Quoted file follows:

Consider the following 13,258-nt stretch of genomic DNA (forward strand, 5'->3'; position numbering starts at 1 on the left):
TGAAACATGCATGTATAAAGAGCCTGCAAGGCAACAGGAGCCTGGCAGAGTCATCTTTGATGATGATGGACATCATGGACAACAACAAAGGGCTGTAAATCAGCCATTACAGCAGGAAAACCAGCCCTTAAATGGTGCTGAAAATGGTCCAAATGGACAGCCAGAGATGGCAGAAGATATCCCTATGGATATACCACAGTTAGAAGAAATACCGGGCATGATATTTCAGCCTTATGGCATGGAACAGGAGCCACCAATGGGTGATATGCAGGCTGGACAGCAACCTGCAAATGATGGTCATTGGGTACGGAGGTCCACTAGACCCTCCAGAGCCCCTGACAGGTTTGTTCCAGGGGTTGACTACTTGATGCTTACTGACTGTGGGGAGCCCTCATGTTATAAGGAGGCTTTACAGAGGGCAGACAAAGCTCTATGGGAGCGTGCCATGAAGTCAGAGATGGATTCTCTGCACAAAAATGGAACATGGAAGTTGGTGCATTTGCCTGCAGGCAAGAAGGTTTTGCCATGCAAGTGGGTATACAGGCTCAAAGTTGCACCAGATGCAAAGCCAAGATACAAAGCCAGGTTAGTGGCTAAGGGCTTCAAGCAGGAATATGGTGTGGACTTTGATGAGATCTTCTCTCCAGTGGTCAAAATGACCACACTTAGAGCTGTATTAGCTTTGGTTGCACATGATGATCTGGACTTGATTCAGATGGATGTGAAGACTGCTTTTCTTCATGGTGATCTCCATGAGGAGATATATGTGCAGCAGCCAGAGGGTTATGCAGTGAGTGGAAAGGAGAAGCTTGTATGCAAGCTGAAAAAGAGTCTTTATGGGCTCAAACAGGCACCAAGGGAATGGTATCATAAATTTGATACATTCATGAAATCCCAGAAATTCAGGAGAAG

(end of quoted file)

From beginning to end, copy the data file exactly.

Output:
Consider the following 13,258-nt stretch of genomic DNA (forward strand, 5'->3'; position numbering starts at 1 on the left):
TGAAACATGCATGTATAAAGAGCCTGCAAGGCAACAGGAGCCTGGCAGAGTCATCTTTGATGATGATGGACATCATGGACAACAACAAAGGGCTGTAAATCAGCCATTACAGCAGGAAAACCAGCCCTTAAATGGTGCTGAAAATGGTCCAAATGGACAGCCAGAGATGGCAGAAGATATCCCTATGGATATACCACAGTTAGAAGAAATACCGGGCATGATATTTCAGCCTTATGGCATGGAACAGGAGCCACCAATGGGTGATATGCAGGCTGGACAGCAACCTGCAAATGATGGTCATTGGGTACGGAGGTCCACTAGACCCTCCAGAGCCCCTGACAGGTTTGTTCCAGGGGTTGACTACTTGATGCTTACTGACTGTGGGGAGCCCTCATGTTATAAGGAGGCTTTACAGAGGGCAGACAAAGCTCTATGGGAGCGTGCCATGAAGTCAGAGATGGATTCTCTGCACAAAAATGGAACATGGAAGTTGGTGCATTTGCCTGCAGGCAAGAAGGTTTTGCCATGCAAGTGGGTATACAGGCTCAAAGTTGCACCAGATGCAAAGCCAAGATACAAAGCCAGGTTAGTGGCTAAGGGCTTCAAGCAGGAATATGGTGTGGACTTTGATGAGATCTTCTCTCCAGTGGTCAAAATGACCACACTTAGAGCTGTATTAGCTTTGGTTGCACATGATGATCTGGACTTGATTCAGATGGATGTGAAGACTGCTTTTCTTCATGGTGATCTCCATGAGGAGATATATGTGCAGCAGCCAGAGGGTTATGCAGTGAGTGGAAAGGAGAAGCTTGTATGCAAGCTGAAAAAGAGTCTTTATGGGCTCAAACAGGCACCAAGGGAATGGTATCATAAATTTGATACATTCATGAAATCCCAGAAATTCAGGAGAAG